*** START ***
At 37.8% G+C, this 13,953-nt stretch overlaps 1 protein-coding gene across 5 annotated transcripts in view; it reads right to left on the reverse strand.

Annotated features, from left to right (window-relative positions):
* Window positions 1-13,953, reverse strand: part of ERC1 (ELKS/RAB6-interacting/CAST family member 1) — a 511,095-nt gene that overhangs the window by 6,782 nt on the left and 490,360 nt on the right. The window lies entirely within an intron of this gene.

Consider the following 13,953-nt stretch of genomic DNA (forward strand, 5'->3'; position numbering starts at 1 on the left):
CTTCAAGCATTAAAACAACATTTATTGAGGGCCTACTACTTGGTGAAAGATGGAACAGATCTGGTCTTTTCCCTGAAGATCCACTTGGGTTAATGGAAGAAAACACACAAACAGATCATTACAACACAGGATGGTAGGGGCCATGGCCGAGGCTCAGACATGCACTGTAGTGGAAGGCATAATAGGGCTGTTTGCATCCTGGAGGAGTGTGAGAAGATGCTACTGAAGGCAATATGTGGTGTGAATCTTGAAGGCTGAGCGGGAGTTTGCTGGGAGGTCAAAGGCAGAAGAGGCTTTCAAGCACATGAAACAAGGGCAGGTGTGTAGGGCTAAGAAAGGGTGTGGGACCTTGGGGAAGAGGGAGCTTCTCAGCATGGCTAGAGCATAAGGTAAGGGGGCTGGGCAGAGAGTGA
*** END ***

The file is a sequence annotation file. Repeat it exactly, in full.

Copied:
At 37.8% G+C, this 13,953-nt stretch overlaps 1 protein-coding gene across 5 annotated transcripts in view; it reads right to left on the reverse strand.

Annotated features, from left to right (window-relative positions):
* Window positions 1-13,953, reverse strand: part of ERC1 (ELKS/RAB6-interacting/CAST family member 1) — a 511,095-nt gene that overhangs the window by 6,782 nt on the left and 490,360 nt on the right. The window lies entirely within an intron of this gene.

Consider the following 13,953-nt stretch of genomic DNA (forward strand, 5'->3'; position numbering starts at 1 on the left):
CTTCAAGCATTAAAACAACATTTATTGAGGGCCTACTACTTGGTGAAAGATGGAACAGATCTGGTCTTTTCCCTGAAGATCCACTTGGGTTAATGGAAGAAAACACACAAACAGATCATTACAACACAGGATGGTAGGGGCCATGGCCGAGGCTCAGACATGCACTGTAGTGGAAGGCATAATAGGGCTGTTTGCATCCTGGAGGAGTGTGAGAAGATGCTACTGAAGGCAATATGTGGTGTGAATCTTGAAGGCTGAGCGGGAGTTTGCTGGGAGGTCAAAGGCAGAAGAGGCTTTCAAGCACATGAAACAAGGGCAGGTGTGTAGGGCTAAGAAAGGGTGTGGGACCTTGGGGAAGAGGGAGCTTCTCAGCATGGCTAGAGCATAAGGTAAGGGGGCTGGGCAGAGAGTGA